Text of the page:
Gains in sales tax collections end nearly year-long slide
Phil Castle, The Business Times
A nearly year-long slide in sales tax collections in the Grand Valley is over — at least for a month.
The City of Grand Junction and Mesa County both reported year-over-year gains in June, offering a measure of hope among government administrators a source of funding and indicator of retail activity will rebound during the second half of 2013.
“I hope that we’ll see a turnaround,” said Jodi Romero, financial operations director for the city.
Eleanor Thomas, budget manager for Mesa County, agreed. “I hope this will continue.”
The city reported collecting a total of nearly $4.1 million in sales and use taxes, an increase of 1.1 percent over the same month last year.
The county reported collecting a total of more than $2.3 million in sales taxes for its capital improvement and general funds, a 3.6 percent increase over last year.
Because reports lag a month behind collections, June reports reflect May sales.
Romero said the numbers in the June report reflected an increase in sales of building materials and other goods at home supply stores, but not more widespread gains in retail activity.
Until the latest report, city sales and use tax collections had dropped on a year-over-year basis in nine out of the previous 10 months.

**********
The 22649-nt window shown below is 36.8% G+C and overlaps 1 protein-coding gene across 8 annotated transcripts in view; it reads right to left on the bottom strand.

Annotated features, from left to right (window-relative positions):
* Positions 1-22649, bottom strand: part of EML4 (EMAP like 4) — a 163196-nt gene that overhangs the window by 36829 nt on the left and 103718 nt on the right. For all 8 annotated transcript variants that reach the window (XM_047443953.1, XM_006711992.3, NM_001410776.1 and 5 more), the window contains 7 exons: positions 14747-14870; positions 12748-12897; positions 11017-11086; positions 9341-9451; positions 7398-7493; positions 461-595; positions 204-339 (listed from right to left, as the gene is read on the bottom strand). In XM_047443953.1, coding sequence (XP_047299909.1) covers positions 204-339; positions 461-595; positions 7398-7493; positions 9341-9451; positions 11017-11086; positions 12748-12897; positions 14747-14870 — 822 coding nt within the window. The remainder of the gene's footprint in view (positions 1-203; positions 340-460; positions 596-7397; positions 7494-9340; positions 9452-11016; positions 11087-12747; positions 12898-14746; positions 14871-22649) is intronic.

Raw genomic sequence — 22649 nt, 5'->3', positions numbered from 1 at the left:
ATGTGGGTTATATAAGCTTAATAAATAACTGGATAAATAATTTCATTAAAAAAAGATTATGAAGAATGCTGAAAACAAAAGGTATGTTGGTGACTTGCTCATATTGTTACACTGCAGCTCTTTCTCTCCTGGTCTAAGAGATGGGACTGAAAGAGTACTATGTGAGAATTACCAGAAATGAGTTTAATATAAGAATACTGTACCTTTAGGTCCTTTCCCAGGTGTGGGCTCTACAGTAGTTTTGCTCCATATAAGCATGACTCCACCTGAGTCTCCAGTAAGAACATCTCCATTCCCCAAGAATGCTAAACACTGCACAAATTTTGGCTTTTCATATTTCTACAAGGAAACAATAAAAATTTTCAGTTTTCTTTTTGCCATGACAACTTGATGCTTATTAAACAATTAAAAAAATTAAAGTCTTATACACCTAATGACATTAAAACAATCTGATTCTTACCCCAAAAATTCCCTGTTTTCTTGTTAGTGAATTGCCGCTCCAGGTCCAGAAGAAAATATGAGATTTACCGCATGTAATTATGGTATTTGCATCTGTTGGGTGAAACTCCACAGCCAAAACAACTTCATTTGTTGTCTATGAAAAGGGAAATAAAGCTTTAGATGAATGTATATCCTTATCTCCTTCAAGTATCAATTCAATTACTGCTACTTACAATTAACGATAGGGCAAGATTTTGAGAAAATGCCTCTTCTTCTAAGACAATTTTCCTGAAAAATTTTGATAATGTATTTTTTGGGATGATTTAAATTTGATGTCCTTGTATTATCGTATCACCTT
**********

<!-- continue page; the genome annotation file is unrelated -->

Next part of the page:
For reports through the first half of 2013, the city has collected a total of almost $23.8 million in sales and uses taxes. That’s still 3.4 percent less than what was collected during the first half of 2012 and 6.1 percent less than initially was budgeted.
Romero said the city has been able to accomodate declining revenues so far mostly through savings in salaries associated with unfilled job openings.
With seasonal construction and tourism business now fully under way, Romero said she hopes increased sales will result in increased sales and use tax collections.
For Mesa County, the increase in sales tax collections ended a year-over-year drop in 10 out of the last 11 months.
Thomas said the June report reflected a “big spike” in collections from the mining sector, which includes natural gas and oil development and support business. Sales of building materials and automobiles also were up, but didn’t contribute as substantially to the increase, she said.
For reports through the first half of 2013, the county collected a combined $13.1 million for its capital improvement and general funds, a nearly 3.4 percent decline from the same span in 2012.
Lower tax collections have forced county administrators to adjust the budget, particularly for capital improvement projects. Some projects have been delayed, Thomas said.
Given that tax collections going forward will be compared to a nearly year-long decline, Thomas said she’s hopeful the numbers will improve.